QUESTS don't come much more appealing than this. But while for most people the quest ends in the nearest bar, biomolecular archaeologist Patrick McGovern has gone much further. He has spent decades travelling the world and journeying back in time, scraping dirty crusts from ancient cauldrons, retrieving dribbles of liquid from sealed jars and extracting residues from the pores of prehistoric pots, all in the name of investigating the origins of ancient alcoholic beverages.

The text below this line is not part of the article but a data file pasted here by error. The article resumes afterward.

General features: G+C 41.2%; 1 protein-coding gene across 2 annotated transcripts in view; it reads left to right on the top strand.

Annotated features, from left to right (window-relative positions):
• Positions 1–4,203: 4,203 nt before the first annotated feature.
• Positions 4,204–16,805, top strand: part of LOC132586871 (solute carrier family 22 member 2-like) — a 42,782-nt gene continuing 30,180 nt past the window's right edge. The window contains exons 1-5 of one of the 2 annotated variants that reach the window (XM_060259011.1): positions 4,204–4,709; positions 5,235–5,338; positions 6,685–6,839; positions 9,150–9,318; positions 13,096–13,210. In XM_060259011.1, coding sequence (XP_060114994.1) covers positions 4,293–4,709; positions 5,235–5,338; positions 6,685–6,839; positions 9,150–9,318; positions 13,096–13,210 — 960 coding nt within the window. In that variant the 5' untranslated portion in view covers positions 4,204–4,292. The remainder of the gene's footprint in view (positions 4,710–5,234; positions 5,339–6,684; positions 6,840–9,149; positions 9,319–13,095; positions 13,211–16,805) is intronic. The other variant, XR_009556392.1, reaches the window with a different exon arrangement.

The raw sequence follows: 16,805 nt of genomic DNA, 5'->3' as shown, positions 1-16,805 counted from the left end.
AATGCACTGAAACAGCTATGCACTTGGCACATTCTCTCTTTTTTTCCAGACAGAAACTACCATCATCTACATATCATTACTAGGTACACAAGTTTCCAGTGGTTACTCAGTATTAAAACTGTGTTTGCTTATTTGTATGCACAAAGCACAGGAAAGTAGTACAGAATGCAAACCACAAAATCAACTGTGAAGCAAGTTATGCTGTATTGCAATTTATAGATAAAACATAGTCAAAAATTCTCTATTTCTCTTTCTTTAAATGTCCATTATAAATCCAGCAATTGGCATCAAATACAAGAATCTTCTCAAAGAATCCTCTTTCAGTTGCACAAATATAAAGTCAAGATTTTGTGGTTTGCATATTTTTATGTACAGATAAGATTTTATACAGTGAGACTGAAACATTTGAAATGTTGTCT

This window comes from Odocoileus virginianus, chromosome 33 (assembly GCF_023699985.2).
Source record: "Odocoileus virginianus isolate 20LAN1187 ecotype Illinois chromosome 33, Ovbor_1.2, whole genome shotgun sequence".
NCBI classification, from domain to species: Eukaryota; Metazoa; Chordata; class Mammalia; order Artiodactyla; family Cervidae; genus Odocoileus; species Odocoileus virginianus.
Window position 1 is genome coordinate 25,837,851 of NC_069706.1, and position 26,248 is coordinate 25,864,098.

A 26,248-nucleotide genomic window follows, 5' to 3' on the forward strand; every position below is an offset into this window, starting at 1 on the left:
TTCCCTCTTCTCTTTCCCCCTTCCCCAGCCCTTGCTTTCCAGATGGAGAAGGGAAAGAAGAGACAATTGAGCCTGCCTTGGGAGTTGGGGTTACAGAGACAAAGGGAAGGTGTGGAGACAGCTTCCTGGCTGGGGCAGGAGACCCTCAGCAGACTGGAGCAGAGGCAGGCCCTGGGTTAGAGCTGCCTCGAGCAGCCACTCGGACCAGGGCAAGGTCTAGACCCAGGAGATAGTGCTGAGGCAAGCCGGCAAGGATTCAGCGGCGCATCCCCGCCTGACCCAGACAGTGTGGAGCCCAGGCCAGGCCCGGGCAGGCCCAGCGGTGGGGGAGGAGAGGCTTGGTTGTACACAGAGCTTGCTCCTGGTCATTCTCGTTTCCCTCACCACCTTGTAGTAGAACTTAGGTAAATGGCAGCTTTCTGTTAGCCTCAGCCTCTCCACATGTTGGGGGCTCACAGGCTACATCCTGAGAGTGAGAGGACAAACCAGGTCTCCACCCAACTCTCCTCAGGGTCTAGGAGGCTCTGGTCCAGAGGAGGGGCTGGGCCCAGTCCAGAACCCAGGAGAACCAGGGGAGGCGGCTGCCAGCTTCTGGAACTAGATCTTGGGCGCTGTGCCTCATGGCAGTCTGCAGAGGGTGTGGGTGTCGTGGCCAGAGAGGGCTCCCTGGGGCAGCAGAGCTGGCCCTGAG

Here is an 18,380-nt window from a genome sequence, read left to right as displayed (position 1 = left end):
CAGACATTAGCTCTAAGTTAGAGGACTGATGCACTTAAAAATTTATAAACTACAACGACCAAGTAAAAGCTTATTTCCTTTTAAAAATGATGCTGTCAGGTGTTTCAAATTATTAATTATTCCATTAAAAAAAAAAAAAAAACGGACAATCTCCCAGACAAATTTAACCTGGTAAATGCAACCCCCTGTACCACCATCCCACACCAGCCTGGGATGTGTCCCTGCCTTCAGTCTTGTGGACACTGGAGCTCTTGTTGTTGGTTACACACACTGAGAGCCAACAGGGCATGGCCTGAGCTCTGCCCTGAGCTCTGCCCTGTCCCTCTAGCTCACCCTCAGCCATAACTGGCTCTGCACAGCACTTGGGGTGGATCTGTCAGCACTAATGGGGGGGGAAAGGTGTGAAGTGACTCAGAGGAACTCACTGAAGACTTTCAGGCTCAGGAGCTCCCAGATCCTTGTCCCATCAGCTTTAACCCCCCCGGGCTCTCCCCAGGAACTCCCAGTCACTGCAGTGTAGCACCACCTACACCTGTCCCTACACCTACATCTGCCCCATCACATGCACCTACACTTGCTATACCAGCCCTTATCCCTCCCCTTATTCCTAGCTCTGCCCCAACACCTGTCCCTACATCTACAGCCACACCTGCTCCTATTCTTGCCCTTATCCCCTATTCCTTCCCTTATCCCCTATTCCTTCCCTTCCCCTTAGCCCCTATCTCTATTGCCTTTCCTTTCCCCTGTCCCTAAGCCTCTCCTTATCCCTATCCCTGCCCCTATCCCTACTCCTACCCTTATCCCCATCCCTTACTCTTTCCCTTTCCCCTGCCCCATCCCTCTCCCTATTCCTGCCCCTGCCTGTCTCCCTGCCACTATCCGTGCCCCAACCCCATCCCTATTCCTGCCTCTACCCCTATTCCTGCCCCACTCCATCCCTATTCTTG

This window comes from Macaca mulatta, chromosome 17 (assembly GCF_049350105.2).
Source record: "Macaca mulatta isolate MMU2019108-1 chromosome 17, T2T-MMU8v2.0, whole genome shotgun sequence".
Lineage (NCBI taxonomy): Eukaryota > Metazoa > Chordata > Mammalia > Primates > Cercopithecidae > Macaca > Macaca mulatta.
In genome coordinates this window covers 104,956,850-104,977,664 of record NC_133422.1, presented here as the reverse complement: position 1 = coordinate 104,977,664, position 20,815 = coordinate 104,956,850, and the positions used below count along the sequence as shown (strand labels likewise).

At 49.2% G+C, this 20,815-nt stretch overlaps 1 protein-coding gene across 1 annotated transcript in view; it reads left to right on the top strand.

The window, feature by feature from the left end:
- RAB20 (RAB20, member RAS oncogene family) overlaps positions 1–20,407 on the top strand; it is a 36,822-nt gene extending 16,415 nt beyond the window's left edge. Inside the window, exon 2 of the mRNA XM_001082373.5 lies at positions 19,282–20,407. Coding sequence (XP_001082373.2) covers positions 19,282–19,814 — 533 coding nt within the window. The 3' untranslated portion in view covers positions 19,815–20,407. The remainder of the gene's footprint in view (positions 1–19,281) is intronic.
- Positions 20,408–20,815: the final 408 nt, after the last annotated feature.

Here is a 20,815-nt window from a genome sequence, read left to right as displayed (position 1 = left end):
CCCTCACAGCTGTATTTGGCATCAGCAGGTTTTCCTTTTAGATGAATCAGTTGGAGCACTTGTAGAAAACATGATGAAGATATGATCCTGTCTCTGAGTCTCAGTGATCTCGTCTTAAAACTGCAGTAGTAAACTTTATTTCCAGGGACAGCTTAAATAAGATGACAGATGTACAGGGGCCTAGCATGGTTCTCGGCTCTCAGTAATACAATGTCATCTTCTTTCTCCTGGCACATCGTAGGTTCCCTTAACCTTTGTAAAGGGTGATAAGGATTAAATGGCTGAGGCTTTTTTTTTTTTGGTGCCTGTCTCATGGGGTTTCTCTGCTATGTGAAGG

After he famously identified the world's oldest wine - a resinated grape wine found in two clay jars from the Neolithic village of Hajji Firuz in Iran, in 2004 he found an even older sample in China. At a 9000-year-old site called Jiahu on the banks of the Yellow river, he recovered the remains of grog made from rice, hawthorn fruit, grapes and honey. Another of his recent revelations is that the people of Central America got drunk on fermented chocolate, giving new meaning to the word chocoholic.